Last Updated on Mar 5, 2020 by James W
Students across the country have become accustomed to leaving university with a significant amount of debt via Student Loans. Until a couple of years ago, the typical student would graduate with around £15,000-£20,000 of debt, which would be paid off in a manageable way as soon as they found a job paying above £15,000 per annum, but this has changed considerably for the worse.
Until September 2011, the maximum amount a UK university could charge per year for tuition fees was £3,375. Thanks to controversial legislation first discussed in 2010, universities are now allowed to charge anything up to £9,000 annually for tuition fees, something that has seriously affected student finance and participation in higher education by students from poorer backgrounds.
Students, lecturers aggrieved
From the academic year starting in September 2011 and even before then, many students who were likely to be hit by higher fees let their feelings be known by holding demonstrations. Sadly for them, the government and university vice-chancellors stuck to their guns and went ahead with the new laws, and as a result, student debt levels were set to go through the roof.
As the fees charged by many institutions were due to increase, it left many students with no choice but to take out more money in the form of Student Loans. At the same time, it also meant that students who were already struggling to balance the books would have to count every single penny before deciding whether they could enter or continue with their studies.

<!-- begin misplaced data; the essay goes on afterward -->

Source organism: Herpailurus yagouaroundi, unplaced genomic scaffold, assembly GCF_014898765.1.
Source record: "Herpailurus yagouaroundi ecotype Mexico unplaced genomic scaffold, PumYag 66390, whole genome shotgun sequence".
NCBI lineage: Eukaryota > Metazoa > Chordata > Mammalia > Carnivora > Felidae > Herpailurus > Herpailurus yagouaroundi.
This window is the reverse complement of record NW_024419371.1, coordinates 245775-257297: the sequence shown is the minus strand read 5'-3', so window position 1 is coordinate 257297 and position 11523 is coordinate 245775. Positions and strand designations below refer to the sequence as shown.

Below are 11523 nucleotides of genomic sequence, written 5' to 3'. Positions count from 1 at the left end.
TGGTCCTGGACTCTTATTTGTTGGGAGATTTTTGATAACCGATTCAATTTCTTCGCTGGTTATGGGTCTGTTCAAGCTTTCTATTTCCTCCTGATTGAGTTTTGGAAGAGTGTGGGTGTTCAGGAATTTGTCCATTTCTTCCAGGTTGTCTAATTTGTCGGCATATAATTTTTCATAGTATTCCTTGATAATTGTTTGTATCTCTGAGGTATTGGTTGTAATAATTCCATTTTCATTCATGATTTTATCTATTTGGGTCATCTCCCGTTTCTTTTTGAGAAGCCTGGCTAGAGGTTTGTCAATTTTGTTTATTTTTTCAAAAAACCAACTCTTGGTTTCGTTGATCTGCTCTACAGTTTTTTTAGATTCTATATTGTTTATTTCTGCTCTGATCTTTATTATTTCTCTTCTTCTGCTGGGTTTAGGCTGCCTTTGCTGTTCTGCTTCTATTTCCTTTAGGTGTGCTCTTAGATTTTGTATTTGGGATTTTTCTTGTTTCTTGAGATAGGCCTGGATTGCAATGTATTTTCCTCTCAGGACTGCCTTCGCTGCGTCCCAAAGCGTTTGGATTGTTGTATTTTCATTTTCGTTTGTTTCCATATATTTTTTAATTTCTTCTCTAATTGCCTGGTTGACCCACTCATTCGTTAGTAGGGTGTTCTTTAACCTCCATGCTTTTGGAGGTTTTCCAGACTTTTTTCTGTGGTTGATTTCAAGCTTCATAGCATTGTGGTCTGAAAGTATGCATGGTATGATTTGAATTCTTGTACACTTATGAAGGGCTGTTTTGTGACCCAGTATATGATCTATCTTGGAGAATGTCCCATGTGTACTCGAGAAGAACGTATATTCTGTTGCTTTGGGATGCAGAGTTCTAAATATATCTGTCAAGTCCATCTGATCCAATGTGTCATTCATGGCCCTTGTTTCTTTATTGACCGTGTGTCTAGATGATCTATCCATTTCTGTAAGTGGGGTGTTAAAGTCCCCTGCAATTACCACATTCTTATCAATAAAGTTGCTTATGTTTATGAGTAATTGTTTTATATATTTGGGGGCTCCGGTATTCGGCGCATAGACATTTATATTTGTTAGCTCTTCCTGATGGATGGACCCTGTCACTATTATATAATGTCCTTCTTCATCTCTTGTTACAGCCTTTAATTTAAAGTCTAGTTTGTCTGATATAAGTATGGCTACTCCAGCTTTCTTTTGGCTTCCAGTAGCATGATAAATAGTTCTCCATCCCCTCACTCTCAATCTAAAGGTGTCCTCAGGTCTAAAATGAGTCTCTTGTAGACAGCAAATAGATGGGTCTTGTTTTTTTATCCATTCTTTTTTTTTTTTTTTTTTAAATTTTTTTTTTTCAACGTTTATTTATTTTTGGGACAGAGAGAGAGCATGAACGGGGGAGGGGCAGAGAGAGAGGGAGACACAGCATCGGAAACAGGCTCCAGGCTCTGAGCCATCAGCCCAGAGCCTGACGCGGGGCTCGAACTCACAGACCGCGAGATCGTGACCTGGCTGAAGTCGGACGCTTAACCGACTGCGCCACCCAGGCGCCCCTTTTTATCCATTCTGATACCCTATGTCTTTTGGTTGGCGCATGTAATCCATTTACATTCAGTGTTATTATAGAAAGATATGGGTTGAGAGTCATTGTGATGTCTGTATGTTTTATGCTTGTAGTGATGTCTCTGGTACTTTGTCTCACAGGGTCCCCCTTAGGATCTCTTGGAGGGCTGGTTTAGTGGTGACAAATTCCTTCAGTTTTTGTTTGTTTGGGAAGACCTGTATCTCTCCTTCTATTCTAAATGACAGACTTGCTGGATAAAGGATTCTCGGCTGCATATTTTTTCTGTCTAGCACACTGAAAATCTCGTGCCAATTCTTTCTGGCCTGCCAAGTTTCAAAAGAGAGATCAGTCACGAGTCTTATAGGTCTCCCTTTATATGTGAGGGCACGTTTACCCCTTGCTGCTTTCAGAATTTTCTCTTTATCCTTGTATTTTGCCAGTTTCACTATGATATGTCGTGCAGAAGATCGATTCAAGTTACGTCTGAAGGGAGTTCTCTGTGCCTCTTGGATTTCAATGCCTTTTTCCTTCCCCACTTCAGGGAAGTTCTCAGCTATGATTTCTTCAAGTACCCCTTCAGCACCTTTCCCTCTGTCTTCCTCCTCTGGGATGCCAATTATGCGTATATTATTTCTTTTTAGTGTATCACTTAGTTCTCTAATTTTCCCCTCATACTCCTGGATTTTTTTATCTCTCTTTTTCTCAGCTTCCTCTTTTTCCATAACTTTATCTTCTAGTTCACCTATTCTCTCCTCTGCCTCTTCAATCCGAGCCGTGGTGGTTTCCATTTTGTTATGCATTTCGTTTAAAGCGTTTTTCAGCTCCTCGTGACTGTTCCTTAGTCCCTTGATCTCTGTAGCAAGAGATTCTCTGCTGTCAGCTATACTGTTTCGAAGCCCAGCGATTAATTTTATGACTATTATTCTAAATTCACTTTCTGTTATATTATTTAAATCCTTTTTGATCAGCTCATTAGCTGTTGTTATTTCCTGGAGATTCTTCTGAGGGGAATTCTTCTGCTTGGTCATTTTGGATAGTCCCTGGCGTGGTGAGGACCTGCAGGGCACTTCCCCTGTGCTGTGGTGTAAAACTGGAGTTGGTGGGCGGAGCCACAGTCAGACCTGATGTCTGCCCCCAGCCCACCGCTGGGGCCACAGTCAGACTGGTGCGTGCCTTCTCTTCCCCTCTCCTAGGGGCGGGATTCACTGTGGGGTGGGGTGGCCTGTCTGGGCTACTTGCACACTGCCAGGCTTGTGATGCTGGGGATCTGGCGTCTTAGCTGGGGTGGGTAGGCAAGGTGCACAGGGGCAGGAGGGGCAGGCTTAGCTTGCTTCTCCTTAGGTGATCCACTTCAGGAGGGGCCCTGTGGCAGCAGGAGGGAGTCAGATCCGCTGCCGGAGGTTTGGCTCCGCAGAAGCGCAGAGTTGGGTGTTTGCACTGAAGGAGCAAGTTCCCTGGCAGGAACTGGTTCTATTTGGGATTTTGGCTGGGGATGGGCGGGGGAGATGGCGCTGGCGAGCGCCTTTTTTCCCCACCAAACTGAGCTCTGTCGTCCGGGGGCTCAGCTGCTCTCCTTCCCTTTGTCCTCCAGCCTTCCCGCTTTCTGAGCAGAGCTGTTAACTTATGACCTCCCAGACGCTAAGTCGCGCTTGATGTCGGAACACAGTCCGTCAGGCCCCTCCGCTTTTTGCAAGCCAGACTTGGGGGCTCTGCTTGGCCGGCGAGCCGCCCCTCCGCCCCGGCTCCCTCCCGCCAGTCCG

Fuelling economic uncertainty
While students will have immediately felt the effect of being charged more than they bargained for by their place of study, the economy as a whole seemed to be struck by the new, higher fees. Just over a year after their wholesale introduction, the Consumer Price Index (CPI), which is used to calculate the rate of inflation, changed massively in October last year, rising to 2.7%
“The CPI jumped from 2.2 per cent in September due to the rising cost of university tuition fees. It now costs students 19.1 per cent more to attend university after the cap on charges was hiked by the government to £9,000 from £3,375”, according to Finance experts City Index.
The rise in inflation that month had a profound effect on the foreign exchange markets (forex). The value of the Pound fell against other currencies, causing anxiety among traders, but for students, the worst was yet to come, especially in terms of the amount of debt accrued.
Within the first year of the new fees’ introduction, the typical amount of debt accumulated by students in the UK rose to more than £25,000 after a three-year degree course. This may have served as a deterrent for many people from working-class backgrounds to go to university, as the debts might not be repaid in full for a while.
Participation levels as a whole in higher education were expected to fall, but in anticipation of such a trend developing, it seems that a handful of institutions were intent on taking some form of action. While a large number of universities decided to charge the maximum amount of £9,000 a year, a few had given thought to actually reducing their fees in an attempt to boost student numbers.
Debts soaring further
One year on, the average student’s debt after graduation now stands at a whopping £39,000. This amount not only takes into account money needed for paying fees, but all the essentials like food and accommodation as well, leaving many students pondering over the question of whether entering higher education is actually worthwhile.
“It seems only few would choose not to go again. A fraction (1.6 per cent) expressed dissatisfaction with every aspect of their first year and most have high hopes for the rest of their course and the long-term benefits their degree will grant them”, said David Ellis in a piece for the Daily Telegraph website.